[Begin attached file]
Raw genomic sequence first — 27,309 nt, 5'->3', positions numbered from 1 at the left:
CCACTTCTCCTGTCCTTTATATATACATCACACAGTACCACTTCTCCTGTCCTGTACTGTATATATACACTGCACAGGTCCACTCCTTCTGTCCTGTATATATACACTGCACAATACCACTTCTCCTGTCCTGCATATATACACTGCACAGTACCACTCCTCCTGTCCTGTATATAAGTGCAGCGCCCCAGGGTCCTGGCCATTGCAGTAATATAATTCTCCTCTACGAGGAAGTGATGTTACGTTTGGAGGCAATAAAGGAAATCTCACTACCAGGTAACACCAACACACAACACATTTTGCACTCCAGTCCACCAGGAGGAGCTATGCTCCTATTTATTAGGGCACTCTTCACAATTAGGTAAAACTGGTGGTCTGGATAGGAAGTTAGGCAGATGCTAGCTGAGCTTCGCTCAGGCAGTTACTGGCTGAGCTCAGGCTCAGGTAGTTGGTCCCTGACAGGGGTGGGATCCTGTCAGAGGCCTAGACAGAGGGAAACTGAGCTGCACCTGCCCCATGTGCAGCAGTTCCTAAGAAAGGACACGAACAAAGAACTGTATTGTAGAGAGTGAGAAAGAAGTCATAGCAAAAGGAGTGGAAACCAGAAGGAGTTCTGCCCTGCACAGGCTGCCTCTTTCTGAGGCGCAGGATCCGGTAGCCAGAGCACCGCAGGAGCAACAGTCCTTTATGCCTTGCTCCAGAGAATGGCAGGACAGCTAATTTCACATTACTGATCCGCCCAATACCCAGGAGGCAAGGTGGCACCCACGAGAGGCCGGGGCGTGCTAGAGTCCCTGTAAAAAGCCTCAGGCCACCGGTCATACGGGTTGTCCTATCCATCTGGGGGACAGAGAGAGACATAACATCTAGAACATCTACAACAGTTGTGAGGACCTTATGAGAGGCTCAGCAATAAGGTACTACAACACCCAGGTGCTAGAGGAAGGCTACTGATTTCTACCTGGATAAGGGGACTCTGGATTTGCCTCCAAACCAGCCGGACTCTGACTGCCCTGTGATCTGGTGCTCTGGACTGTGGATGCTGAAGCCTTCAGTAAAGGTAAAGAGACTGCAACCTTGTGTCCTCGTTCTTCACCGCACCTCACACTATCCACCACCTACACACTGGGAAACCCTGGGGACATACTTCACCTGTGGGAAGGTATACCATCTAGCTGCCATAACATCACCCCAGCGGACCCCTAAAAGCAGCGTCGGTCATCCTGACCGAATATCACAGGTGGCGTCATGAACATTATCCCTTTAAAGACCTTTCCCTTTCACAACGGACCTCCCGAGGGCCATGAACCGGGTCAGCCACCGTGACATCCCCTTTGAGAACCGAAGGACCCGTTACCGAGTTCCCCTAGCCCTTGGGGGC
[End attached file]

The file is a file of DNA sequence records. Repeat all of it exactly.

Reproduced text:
Raw genomic sequence first — 27,309 nt, 5'->3', positions numbered from 1 at the left:
CCACTTCTCCTGTCCTTTATATATACATCACACAGTACCACTTCTCCTGTCCTGTACTGTATATATACACTGCACAGGTCCACTCCTTCTGTCCTGTATATATACACTGCACAATACCACTTCTCCTGTCCTGCATATATACACTGCACAGTACCACTCCTCCTGTCCTGTATATAAGTGCAGCGCCCCAGGGTCCTGGCCATTGCAGTAATATAATTCTCCTCTACGAGGAAGTGATGTTACGTTTGGAGGCAATAAAGGAAATCTCACTACCAGGTAACACCAACACACAACACATTTTGCACTCCAGTCCACCAGGAGGAGCTATGCTCCTATTTATTAGGGCACTCTTCACAATTAGGTAAAACTGGTGGTCTGGATAGGAAGTTAGGCAGATGCTAGCTGAGCTTCGCTCAGGCAGTTACTGGCTGAGCTCAGGCTCAGGTAGTTGGTCCCTGACAGGGGTGGGATCCTGTCAGAGGCCTAGACAGAGGGAAACTGAGCTGCACCTGCCCCATGTGCAGCAGTTCCTAAGAAAGGACACGAACAAAGAACTGTATTGTAGAGAGTGAGAAAGAAGTCATAGCAAAAGGAGTGGAAACCAGAAGGAGTTCTGCCCTGCACAGGCTGCCTCTTTCTGAGGCGCAGGATCCGGTAGCCAGAGCACCGCAGGAGCAACAGTCCTTTATGCCTTGCTCCAGAGAATGGCAGGACAGCTAATTTCACATTACTGATCCGCCCAATACCCAGGAGGCAAGGTGGCACCCACGAGAGGCCGGGGCGTGCTAGAGTCCCTGTAAAAAGCCTCAGGCCACCGGTCATACGGGTTGTCCTATCCATCTGGGGGACAGAGAGAGACATAACATCTAGAACATCTACAACAGTTGTGAGGACCTTATGAGAGGCTCAGCAATAAGGTACTACAACACCCAGGTGCTAGAGGAAGGCTACTGATTTCTACCTGGATAAGGGGACTCTGGATTTGCCTCCAAACCAGCCGGACTCTGACTGCCCTGTGATCTGGTGCTCTGGACTGTGGATGCTGAAGCCTTCAGTAAAGGTAAAGAGACTGCAACCTTGTGTCCTCGTTCTTCACCGCACCTCACACTATCCACCACCTACACACTGGGAAACCCTGGGGACATACTTCACCTGTGGGAAGGTATACCATCTAGCTGCCATAACATCACCCCAGCGGACCCCTAAAAGCAGCGTCGGTCATCCTGACCGAATATCACAGGTGGCGTCATGAACATTATCCCTTTAAAGACCTTTCCCTTTCACAACGGACCTCCCGAGGGCCATGAACCGGGTCAGCCACCGTGACATCCCCTTTGAGAACCGAAGGACCCGTTACCGAGTTCCCCTAGCCCTTGGGGGC